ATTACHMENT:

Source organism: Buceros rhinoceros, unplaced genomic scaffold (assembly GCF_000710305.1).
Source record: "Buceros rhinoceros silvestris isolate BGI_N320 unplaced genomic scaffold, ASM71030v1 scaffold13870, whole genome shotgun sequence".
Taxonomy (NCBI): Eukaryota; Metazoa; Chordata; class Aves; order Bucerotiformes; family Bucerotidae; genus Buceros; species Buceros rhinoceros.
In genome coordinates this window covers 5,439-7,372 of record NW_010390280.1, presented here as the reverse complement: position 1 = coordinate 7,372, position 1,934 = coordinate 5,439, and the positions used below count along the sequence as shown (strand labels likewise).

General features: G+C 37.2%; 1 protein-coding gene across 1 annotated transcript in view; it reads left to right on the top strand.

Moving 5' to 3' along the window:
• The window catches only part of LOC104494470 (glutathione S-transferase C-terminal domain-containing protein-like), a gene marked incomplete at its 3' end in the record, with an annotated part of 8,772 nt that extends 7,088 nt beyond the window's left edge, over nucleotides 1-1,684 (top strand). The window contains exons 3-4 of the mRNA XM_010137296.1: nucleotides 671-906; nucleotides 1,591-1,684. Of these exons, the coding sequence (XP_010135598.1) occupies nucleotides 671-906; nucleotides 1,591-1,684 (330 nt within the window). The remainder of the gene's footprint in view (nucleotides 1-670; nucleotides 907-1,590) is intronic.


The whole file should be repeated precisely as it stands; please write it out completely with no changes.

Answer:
Source organism: Buceros rhinoceros, unplaced genomic scaffold (assembly GCF_000710305.1).
Source record: "Buceros rhinoceros silvestris isolate BGI_N320 unplaced genomic scaffold, ASM71030v1 scaffold13870, whole genome shotgun sequence".
Taxonomy (NCBI): Eukaryota; Metazoa; Chordata; class Aves; order Bucerotiformes; family Bucerotidae; genus Buceros; species Buceros rhinoceros.
In genome coordinates this window covers 5,439-7,372 of record NW_010390280.1, presented here as the reverse complement: position 1 = coordinate 7,372, position 1,934 = coordinate 5,439, and the positions used below count along the sequence as shown (strand labels likewise).

General features: G+C 37.2%; 1 protein-coding gene across 1 annotated transcript in view; it reads left to right on the top strand.

Moving 5' to 3' along the window:
• The window catches only part of LOC104494470 (glutathione S-transferase C-terminal domain-containing protein-like), a gene marked incomplete at its 3' end in the record, with an annotated part of 8,772 nt that extends 7,088 nt beyond the window's left edge, over nucleotides 1-1,684 (top strand). The window contains exons 3-4 of the mRNA XM_010137296.1: nucleotides 671-906; nucleotides 1,591-1,684. Of these exons, the coding sequence (XP_010135598.1) occupies nucleotides 671-906; nucleotides 1,591-1,684 (330 nt within the window). The remainder of the gene's footprint in view (nucleotides 1-670; nucleotides 907-1,590) is intronic.